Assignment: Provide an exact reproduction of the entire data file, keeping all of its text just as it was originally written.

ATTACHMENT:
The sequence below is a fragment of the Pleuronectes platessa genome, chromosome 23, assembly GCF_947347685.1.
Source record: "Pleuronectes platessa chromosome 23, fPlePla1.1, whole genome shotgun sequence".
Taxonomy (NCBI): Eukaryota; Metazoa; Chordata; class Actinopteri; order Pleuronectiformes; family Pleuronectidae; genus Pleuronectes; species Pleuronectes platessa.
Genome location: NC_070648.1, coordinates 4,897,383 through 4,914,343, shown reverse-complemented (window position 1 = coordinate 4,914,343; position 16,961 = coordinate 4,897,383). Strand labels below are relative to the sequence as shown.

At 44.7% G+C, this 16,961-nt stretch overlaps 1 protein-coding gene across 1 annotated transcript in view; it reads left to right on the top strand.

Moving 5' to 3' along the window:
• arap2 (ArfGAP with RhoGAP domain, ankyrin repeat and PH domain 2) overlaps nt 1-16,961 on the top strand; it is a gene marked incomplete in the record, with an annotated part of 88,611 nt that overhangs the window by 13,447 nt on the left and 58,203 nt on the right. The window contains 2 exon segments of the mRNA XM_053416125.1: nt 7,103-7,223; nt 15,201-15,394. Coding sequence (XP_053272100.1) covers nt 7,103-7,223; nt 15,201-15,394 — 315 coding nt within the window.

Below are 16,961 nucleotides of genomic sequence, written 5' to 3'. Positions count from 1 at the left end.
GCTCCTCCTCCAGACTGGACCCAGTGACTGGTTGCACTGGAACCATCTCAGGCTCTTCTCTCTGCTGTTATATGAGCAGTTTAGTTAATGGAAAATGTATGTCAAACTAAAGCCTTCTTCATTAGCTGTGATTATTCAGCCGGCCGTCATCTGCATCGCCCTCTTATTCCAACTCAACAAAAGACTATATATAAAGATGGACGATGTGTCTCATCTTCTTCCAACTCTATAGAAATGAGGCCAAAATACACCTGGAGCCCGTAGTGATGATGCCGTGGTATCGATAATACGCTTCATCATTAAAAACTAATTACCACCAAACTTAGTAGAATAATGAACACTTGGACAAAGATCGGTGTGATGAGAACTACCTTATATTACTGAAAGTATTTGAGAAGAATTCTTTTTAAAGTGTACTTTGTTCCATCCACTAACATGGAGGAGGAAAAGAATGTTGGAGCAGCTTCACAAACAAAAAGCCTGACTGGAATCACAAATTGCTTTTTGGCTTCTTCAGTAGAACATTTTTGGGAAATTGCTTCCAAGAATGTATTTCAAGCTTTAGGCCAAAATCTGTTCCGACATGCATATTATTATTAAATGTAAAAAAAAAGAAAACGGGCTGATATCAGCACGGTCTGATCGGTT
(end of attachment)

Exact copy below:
The sequence below is a fragment of the Pleuronectes platessa genome, chromosome 23, assembly GCF_947347685.1.
Source record: "Pleuronectes platessa chromosome 23, fPlePla1.1, whole genome shotgun sequence".
Taxonomy (NCBI): Eukaryota; Metazoa; Chordata; class Actinopteri; order Pleuronectiformes; family Pleuronectidae; genus Pleuronectes; species Pleuronectes platessa.
Genome location: NC_070648.1, coordinates 4,897,383 through 4,914,343, shown reverse-complemented (window position 1 = coordinate 4,914,343; position 16,961 = coordinate 4,897,383). Strand labels below are relative to the sequence as shown.

At 44.7% G+C, this 16,961-nt stretch overlaps 1 protein-coding gene across 1 annotated transcript in view; it reads left to right on the top strand.

Moving 5' to 3' along the window:
• arap2 (ArfGAP with RhoGAP domain, ankyrin repeat and PH domain 2) overlaps nt 1-16,961 on the top strand; it is a gene marked incomplete in the record, with an annotated part of 88,611 nt that overhangs the window by 13,447 nt on the left and 58,203 nt on the right. The window contains 2 exon segments of the mRNA XM_053416125.1: nt 7,103-7,223; nt 15,201-15,394. Coding sequence (XP_053272100.1) covers nt 7,103-7,223; nt 15,201-15,394 — 315 coding nt within the window.

Below are 16,961 nucleotides of genomic sequence, written 5' to 3'. Positions count from 1 at the left end.
GCTCCTCCTCCAGACTGGACCCAGTGACTGGTTGCACTGGAACCATCTCAGGCTCTTCTCTCTGCTGTTATATGAGCAGTTTAGTTAATGGAAAATGTATGTCAAACTAAAGCCTTCTTCATTAGCTGTGATTATTCAGCCGGCCGTCATCTGCATCGCCCTCTTATTCCAACTCAACAAAAGACTATATATAAAGATGGACGATGTGTCTCATCTTCTTCCAACTCTATAGAAATGAGGCCAAAATACACCTGGAGCCCGTAGTGATGATGCCGTGGTATCGATAATACGCTTCATCATTAAAAACTAATTACCACCAAACTTAGTAGAATAATGAACACTTGGACAAAGATCGGTGTGATGAGAACTACCTTATATTACTGAAAGTATTTGAGAAGAATTCTTTTTAAAGTGTACTTTGTTCCATCCACTAACATGGAGGAGGAAAAGAATGTTGGAGCAGCTTCACAAACAAAAAGCCTGACTGGAATCACAAATTGCTTTTTGGCTTCTTCAGTAGAACATTTTTGGGAAATTGCTTCCAAGAATGTATTTCAAGCTTTAGGCCAAAATCTGTTCCGACATGCATATTATTATTAAATGTAAAAAAAAAGAAAACGGGCTGATATCAGCACGGTCTGATCGGTT